, Gloucester, MA

February 5, 2013

Tierney eyes tariff money for fisheries aid

By Richard Gaines
Staff Writer

---- — Congressman John Tierney Monday announced his intention to file legislation to tap seafood import tariffs as a revenue source — and estimated to be in the range of $100 million — for disaster assistance to the Northeast groundfishery and other fisheries recognized by the Department of Commerce as economic disasters.

Tierney’s spokeswoman, Kathryn Prael, said that the congressman was seeking co-sponsors, and was confident of finding broad, bipartisan support.

Before it expired Jan. 3, the lame-duck 112th Congress failed to approve $150 million in fisheries disaster relief proposed by then-Sen. John Kerry and co-sponsored by Democrats and Republicans across the New England delegations of both chambers. Tierney was also a co-sponsor of the House version.

The acting Commerce Secretary, Rebecca Blank, last September declared the Northeast groundfishery a disaster based on existing socio-economic data and dimming prospects for 2013.

Last week, the New England Fishery Management Council recommended cutting inshore cod landings by 77 percent and landings from Georges Bank by 66 percent — reductions that, if approved as expected by the Commerce Department, would produce a historic decline in landings by commercial and recreational sectors, causing what most believe would be a crushing economic ripple through the ports of the region from Maine to New York. Gloucester, which is represented by Tierney, is the center of New England’s inshore cod fishery; New Bedford, the main port for boats working offshore Georges Bank.

Tierney’s bill would redirect import tariffs for fiscal 2014 on seafood and fish products — which now account for more than 90 percent of domestic consumption — to fisheries disaster relief. The amount would be calculated in October, at the start of the federal 2014 fiscal year, and redirected into fisheries aid.

The bill is a permutation of earlier legislation aimed at redirecting the revenue stream from import tariffs to fisheries as originally intended by the 1954 Saltonstall-Kennedy Act. That act mandated that 30 percent of fish tariff revenues be given by the Department of Agriculture to the Department of Commerce — and that Commerce use at last 60 percent for “fishery industry projects.” Over time, however, Congress has shifted the Saltonstall-Kennedy revenues into NOAA’s operating budget.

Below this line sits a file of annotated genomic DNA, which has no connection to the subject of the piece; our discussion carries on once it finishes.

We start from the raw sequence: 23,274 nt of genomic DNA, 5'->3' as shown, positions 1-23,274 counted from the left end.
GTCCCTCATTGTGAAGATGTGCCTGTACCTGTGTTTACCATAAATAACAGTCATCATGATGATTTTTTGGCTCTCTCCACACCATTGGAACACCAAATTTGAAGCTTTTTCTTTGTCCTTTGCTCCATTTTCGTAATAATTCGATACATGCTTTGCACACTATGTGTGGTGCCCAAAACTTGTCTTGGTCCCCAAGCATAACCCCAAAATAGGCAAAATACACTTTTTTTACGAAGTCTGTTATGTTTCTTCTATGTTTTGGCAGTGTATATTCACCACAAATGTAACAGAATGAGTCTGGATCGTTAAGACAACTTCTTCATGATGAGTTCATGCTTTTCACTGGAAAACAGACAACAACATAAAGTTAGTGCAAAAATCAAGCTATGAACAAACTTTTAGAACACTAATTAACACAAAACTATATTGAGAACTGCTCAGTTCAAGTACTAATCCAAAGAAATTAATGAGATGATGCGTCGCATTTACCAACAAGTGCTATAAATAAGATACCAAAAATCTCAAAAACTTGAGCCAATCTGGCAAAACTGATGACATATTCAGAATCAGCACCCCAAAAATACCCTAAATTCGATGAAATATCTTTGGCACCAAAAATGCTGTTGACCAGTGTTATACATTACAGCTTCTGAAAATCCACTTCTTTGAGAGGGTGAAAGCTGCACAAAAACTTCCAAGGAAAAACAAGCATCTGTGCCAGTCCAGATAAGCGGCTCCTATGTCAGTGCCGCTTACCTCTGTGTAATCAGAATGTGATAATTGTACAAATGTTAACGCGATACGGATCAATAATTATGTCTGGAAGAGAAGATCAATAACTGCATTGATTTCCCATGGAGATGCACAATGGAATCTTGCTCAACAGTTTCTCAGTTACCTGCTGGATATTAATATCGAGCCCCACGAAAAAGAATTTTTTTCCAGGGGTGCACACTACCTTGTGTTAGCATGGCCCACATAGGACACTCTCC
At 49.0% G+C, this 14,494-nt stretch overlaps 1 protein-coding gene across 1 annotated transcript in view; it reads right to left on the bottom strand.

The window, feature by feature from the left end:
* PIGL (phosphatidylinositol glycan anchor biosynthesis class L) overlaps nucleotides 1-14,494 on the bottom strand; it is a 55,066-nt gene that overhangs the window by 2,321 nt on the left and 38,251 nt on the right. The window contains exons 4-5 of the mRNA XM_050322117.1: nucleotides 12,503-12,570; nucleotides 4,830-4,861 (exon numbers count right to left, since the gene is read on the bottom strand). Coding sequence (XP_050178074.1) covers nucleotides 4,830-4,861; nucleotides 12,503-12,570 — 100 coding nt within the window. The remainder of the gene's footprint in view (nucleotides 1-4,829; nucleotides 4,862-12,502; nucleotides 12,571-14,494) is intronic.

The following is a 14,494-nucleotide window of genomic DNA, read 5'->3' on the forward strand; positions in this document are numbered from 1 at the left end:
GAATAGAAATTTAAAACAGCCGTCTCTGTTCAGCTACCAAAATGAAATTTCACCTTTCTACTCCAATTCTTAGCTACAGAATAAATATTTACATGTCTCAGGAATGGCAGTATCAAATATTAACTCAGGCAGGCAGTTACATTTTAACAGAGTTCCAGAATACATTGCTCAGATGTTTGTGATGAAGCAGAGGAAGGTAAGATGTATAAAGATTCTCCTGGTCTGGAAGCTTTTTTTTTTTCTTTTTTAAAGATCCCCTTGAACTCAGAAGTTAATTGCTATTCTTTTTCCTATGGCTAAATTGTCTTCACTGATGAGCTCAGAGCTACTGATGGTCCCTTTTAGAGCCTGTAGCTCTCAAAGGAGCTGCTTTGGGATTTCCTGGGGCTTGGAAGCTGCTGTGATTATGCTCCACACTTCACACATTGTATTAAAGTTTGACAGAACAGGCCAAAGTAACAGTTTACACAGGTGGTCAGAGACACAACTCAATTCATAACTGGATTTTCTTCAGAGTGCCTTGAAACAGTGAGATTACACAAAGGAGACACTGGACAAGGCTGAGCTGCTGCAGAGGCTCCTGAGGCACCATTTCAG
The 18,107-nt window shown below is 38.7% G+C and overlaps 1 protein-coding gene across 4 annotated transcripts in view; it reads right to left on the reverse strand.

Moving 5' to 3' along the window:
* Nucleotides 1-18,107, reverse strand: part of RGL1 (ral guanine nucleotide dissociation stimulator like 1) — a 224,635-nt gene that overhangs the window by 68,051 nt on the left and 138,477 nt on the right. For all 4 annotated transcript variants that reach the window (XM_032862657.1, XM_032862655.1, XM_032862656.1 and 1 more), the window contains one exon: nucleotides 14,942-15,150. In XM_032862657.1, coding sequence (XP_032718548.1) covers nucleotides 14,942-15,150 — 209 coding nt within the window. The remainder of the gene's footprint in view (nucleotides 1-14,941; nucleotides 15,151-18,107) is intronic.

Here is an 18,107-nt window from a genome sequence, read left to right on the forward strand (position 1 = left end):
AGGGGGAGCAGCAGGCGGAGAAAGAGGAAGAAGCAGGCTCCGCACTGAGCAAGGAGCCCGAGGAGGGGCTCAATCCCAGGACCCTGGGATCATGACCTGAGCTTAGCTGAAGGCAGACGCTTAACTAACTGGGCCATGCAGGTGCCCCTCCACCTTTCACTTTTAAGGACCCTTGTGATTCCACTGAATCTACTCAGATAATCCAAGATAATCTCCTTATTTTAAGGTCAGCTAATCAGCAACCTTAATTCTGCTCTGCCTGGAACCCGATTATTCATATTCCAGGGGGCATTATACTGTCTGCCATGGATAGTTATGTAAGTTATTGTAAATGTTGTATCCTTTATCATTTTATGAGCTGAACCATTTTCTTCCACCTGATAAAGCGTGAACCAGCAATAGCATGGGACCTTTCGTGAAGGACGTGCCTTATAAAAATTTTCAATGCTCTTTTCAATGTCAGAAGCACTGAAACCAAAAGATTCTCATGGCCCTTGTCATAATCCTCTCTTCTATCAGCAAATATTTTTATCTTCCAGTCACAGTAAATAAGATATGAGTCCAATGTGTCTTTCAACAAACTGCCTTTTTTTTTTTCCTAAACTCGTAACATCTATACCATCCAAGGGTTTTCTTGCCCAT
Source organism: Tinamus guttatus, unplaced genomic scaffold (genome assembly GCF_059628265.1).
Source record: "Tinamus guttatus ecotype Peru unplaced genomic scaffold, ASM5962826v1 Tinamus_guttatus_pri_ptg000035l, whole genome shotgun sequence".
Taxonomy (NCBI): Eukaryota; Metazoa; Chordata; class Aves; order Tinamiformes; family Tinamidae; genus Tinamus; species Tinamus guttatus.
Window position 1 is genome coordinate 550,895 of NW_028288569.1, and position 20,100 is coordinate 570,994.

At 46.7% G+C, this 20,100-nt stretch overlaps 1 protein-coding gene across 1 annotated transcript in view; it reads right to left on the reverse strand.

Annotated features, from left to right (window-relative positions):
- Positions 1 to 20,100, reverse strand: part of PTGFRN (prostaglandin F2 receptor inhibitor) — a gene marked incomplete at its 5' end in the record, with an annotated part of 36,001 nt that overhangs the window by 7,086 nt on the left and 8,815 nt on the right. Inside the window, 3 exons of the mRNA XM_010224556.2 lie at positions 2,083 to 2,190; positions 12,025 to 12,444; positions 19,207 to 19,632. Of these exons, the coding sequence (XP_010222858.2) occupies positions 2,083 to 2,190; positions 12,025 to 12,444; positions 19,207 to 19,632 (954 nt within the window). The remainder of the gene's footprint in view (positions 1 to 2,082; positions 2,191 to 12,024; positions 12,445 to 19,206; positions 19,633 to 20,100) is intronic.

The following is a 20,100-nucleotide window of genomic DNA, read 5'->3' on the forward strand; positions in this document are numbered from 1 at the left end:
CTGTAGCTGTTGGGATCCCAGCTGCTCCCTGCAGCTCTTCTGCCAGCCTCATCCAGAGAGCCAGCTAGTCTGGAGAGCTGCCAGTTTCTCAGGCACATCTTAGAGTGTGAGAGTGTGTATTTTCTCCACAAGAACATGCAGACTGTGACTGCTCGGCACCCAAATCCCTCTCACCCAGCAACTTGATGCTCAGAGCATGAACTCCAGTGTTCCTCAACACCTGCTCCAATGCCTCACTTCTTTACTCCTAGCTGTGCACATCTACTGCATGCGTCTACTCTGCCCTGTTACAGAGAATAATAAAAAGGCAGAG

The Congressional Research Service in 2004 published a study documenting the evolved flouting of the intent of the law, written by Massachusetts’ senators at the time — Republican Leverett Saltonstall and Democrat John F. Kennedy. The law was written to ensure a revenue stream from tariffs that would be steered into fisheries research and marketing.

The CRS report to Congress, brought to the intention of the Times in 2011 and updated for the newspaper by NOAA, revealed that “beginning in 1979, increasing amounts of Saltonstall-Kennedy dollars have been transferred (by Congress) to NOAA’s operations, research and facilities account (the agency’s general operating budget).”

“Since 1982,” the research service noted, “the Saltonstall-Kennedy program has never allocated the minimum amount specified by law for industry projects.”

In floor debate on the bill on July 3, 1954, Kennedy, the future President, said the purpose of the bill was to “aid research and market development in the fishing industry.”

Tierney’s office said Monday that, while the size of the set aside for fisheries disaster relief from import quotas from 2014 would not be determined until after the Sept. 30 end of fiscal 2013, the set aside in the current fiscal year — calculated as 30 percent of import tariffs — was $124 million, with all of it used for NOAA operations.

Beginning in fiscal 2015, the Tierney bill would direct those same funds to research, and put fisheries research, monitoring, and data collection in the hands of the regional management councils by requiring multi-stakeholder regional committees to develop plans to identify priorities for investment in each region. The committees would use those priorities to evaluate and recommend grants for funding.

Tierney’s bill would also cover fisheries in blue crab and oyster fisheries in Mississippi and the Chinook Alaska salmon fishery, which like the $90 million groundfishery were declared disasters last September.

“From Gloucester, Massachusetts to Mississippi to Alaska, fishermen in several states are facing near catastrophic economic situations,” Tierney wrote in an email to the Times. “Despite the Department of Commerce’s recognition of these disasters with emergency declarations in 2012, sufficient relief still has not been provided. This is unacceptable.”

“The bill I plan to offer is just the beginning of the comprehensive reform that is needed, but it is a creative and responsible solution to help provide immediate disaster relief to fishermen and ensure that funding is directed to research in the longer,” Tierney said.

“Congress must take bold and immediate action to protect this historic industry,” he added. “I will be aggressively pressing my colleagues to move this common sense legislation quickly, while also continuing my efforts to pass comprehensive reforms to the Magnuson-Stevens Act and hold NOAA and the Department of Commerce accountable to our fishing community.”

Richard Gaines can be reached at 978-283-7000, x3464, or at